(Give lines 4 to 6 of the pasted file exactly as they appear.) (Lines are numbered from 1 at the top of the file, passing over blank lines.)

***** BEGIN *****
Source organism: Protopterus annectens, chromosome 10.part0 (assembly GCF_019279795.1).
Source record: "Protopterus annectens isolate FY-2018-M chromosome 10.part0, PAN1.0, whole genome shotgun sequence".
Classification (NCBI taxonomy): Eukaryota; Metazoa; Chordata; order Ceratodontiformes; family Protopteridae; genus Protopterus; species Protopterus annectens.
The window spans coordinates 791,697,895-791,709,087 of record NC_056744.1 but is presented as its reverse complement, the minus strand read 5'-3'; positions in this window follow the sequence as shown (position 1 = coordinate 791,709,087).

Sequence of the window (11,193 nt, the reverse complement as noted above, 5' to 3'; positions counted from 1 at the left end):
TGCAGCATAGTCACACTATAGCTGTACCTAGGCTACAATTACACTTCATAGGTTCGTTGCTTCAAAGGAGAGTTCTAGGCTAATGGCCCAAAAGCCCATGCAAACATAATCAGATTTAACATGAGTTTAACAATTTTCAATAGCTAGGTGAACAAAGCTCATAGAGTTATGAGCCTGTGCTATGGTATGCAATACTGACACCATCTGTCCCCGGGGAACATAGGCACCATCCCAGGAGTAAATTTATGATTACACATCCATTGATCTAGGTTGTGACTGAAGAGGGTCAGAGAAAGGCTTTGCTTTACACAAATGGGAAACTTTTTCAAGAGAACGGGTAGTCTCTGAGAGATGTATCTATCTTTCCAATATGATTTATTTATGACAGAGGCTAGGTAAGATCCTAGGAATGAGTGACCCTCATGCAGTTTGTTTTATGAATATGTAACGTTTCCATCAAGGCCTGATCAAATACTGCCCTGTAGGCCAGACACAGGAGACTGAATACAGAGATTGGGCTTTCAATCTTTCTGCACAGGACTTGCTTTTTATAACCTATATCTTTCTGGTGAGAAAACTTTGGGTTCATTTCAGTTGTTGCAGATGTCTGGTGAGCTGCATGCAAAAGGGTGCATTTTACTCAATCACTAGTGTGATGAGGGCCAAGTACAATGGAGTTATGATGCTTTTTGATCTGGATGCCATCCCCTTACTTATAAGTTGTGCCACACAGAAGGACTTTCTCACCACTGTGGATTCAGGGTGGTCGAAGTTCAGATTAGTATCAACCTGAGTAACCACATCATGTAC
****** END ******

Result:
The window spans coordinates 791,697,895-791,709,087 of record NC_056744.1 but is presented as its reverse complement, the minus strand read 5'-3'; positions in this window follow the sequence as shown (position 1 = coordinate 791,709,087).

Sequence of the window (11,193 nt, the reverse complement as noted above, 5' to 3'; positions counted from 1 at the left end):
TGCAGCATAGTCACACTATAGCTGTACCTAGGCTACAATTACACTTCATAGGTTCGTTGCTTCAAAGGAGAGTTCTAGGCTAATGGCCCAAAAGCCCATGCAAACATAATCAGATTTAACATGAGTTTAACAATTTTCAATAGCTAGGTGAACAAAGCTCATAGAGTTATGAGCCTGTGCTATGGTATGCAATACTGACACCATCTGTCCCCGGGGAACATAGGCACCATCCCAGGAGTAAATTTATGATTACACATCCATTGATCTAGGTTGTGACTGAAGAGGGTCAGAGAAAGGCTTTGCTTTACACAAATGGGAAACTTTTTCAAGAGAACGGGTAGTCTCTGAGAGATGTATCTATCTTTCCAATATGATTTATTTATGACAGAGGCTAGGTAAGATCCTAGGAATGAGTGACCCTCATGCAGTTTGTTTTATGAATATGTAACGTTTCCATCAAGGCCTGATCAAATACTGCCCTGTAGGCCAGACACAGGAGACTGAATACAGAGATTGGGCTTTCAATCTTTCTGCACAGGACTTGCTTTTTATAACCTATATCTTTCTGGTGAGAAAACTTTGGGTTCATTTCAGTTGTTGCAGATGTCTGGTGAGCTGCATGCAAAAGGGTGCATTTTACTCAATCACTAGTGTGATGAGGGCCAAGTACAATGGAGTTATGATGCTTTTTGATCTGGATGCCATCCCCTTACTTATAAGTTGTGCCACACAGAAGGACTTTCTCACCACTGTGGATTCAGGGTGGTCGAAGTTCAGATTAGTATCAACCTGAGTAACCACATCATGTAC